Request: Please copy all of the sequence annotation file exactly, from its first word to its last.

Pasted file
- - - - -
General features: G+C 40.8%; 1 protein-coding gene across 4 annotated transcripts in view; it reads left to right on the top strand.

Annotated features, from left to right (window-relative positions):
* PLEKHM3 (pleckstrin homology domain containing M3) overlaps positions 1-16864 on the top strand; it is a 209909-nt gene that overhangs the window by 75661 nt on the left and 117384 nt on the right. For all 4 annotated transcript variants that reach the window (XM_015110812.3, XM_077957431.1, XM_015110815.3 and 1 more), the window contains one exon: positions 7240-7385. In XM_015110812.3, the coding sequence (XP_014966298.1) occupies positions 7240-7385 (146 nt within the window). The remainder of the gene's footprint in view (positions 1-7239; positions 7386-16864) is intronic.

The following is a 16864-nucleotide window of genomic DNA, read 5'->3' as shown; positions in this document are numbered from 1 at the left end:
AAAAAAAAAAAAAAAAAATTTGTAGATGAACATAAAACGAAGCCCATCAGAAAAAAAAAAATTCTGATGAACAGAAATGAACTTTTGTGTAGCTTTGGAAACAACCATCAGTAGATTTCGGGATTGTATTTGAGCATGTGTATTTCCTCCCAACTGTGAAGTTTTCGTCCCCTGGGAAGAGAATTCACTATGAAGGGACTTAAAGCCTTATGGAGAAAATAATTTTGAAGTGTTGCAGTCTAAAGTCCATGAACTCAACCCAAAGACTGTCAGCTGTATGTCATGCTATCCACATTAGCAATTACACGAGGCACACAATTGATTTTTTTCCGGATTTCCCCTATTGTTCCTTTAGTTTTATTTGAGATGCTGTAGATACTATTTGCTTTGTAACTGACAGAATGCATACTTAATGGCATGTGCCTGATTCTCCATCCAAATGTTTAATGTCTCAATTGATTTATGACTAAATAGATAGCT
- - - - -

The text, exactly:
General features: G+C 40.8%; 1 protein-coding gene across 4 annotated transcripts in view; it reads left to right on the top strand.

Annotated features, from left to right (window-relative positions):
* PLEKHM3 (pleckstrin homology domain containing M3) overlaps positions 1-16864 on the top strand; it is a 209909-nt gene that overhangs the window by 75661 nt on the left and 117384 nt on the right. For all 4 annotated transcript variants that reach the window (XM_015110812.3, XM_077957431.1, XM_015110815.3 and 1 more), the window contains one exon: positions 7240-7385. In XM_015110812.3, the coding sequence (XP_014966298.1) occupies positions 7240-7385 (146 nt within the window). The remainder of the gene's footprint in view (positions 1-7239; positions 7386-16864) is intronic.

The following is a 16864-nucleotide window of genomic DNA, read 5'->3' as shown; positions in this document are numbered from 1 at the left end:
AAAAAAAAAAAAAAAAAATTTGTAGATGAACATAAAACGAAGCCCATCAGAAAAAAAAAAATTCTGATGAACAGAAATGAACTTTTGTGTAGCTTTGGAAACAACCATCAGTAGATTTCGGGATTGTATTTGAGCATGTGTATTTCCTCCCAACTGTGAAGTTTTCGTCCCCTGGGAAGAGAATTCACTATGAAGGGACTTAAAGCCTTATGGAGAAAATAATTTTGAAGTGTTGCAGTCTAAAGTCCATGAACTCAACCCAAAGACTGTCAGCTGTATGTCATGCTATCCACATTAGCAATTACACGAGGCACACAATTGATTTTTTTCCGGATTTCCCCTATTGTTCCTTTAGTTTTATTTGAGATGCTGTAGATACTATTTGCTTTGTAACTGACAGAATGCATACTTAATGGCATGTGCCTGATTCTCCATCCAAATGTTTAATGTCTCAATTGATTTATGACTAAATAGATAGCT